You spend most of the book kind of wanting to slap Stella, but her difficult character really explains the trauma she went through as a child and the trauma that Black Americans have when they cannot pass for white as she was able to. It's very complicated and hit many different emotional spots. 

This is a fantastic book that lays out growing up Black in the American South. It also touches on the LGBTQIA+ community which I wasn't expecting. 

The Vanishing Half is a book that tackles trauma and pain in an extraordinarily gracious way. 

5/5 Stars. I absolutely recommend this one. 


Memorable Quotes: "She told her the truth, of course — that an assassination is when someone kills you to make a point.
Which was correct enough, Stella supposed, but only is you were an important man. Important men became martyrs, unimportant ones victims. The important men were given televised funerals, public days of mourning. Their deaths inspired the creation of art and the destruction of cities. But unimportant men were killed to make the point that they were unimportant —that they were not even men—and the world continued on."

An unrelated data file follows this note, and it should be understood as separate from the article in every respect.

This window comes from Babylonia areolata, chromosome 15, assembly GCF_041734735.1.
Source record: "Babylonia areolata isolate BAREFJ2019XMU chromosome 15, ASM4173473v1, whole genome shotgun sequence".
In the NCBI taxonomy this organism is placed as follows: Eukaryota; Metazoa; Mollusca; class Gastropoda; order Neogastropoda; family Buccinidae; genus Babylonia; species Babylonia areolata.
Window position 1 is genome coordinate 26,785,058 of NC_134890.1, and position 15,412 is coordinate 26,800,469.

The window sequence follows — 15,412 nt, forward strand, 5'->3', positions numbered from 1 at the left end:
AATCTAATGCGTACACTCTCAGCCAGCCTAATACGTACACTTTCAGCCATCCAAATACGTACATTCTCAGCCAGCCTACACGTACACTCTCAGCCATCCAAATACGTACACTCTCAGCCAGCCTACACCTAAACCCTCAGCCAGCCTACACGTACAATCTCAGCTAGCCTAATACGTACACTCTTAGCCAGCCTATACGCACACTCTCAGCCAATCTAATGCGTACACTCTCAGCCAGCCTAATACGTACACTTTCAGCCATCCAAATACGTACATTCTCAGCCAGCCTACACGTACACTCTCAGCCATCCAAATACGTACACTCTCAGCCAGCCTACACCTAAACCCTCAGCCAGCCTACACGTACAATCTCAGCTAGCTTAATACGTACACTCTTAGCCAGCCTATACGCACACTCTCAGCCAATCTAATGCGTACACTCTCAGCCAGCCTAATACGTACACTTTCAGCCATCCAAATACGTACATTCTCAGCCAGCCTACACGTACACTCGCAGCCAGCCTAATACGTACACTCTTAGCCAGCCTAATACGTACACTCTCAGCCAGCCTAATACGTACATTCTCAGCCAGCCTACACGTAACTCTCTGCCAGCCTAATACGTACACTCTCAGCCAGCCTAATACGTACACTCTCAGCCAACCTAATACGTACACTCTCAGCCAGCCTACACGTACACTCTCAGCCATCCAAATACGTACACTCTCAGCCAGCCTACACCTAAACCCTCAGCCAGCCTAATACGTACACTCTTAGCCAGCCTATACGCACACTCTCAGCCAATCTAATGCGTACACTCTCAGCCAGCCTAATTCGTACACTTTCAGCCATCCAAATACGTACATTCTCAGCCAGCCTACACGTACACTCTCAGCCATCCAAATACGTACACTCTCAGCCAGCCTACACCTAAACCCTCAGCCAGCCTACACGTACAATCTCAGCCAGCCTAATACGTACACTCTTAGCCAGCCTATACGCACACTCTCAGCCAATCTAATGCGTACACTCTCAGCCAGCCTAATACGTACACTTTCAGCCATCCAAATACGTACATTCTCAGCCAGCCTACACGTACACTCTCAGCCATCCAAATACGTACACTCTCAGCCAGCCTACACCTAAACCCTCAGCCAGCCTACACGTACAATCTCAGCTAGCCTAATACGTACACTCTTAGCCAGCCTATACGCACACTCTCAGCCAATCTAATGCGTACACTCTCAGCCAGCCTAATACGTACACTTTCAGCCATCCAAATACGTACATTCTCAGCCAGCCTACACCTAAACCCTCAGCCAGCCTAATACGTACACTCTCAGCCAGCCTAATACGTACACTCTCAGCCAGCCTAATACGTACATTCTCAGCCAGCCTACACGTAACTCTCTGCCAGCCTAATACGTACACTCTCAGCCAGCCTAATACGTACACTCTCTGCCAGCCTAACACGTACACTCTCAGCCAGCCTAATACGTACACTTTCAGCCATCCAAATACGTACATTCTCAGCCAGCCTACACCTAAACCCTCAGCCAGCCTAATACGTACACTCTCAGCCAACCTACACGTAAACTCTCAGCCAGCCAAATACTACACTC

"Like leaving, the hardest part of returning was deciding to." 

"That was the thing about death. Only the specifics hurt. Death, in a general sense, was background noise." 

"You could drown in two inches of water. Maybe grief was the same." 



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January 21, 2021

Seven-Sided Spy by Hannah Carmack

Synopsis

In the midst of the cold war, the CIA’s finest and most fatal female agent, Diana Riley, vanishes. Kidnapped by the KGB and taken to the backcountry of North Carolina, she and her team of unsavory partners are forced to undergo illegal experimentation.

But, when the experiments leave them horribly deformed and unable to reenter society without someone crying monster, the previously glamorous and high-maintenance spies must escape KGB captivity and avoid recapture at the hands of Nikola, a ruthless KGB agent with an intense and well-justified grudge against her former flame.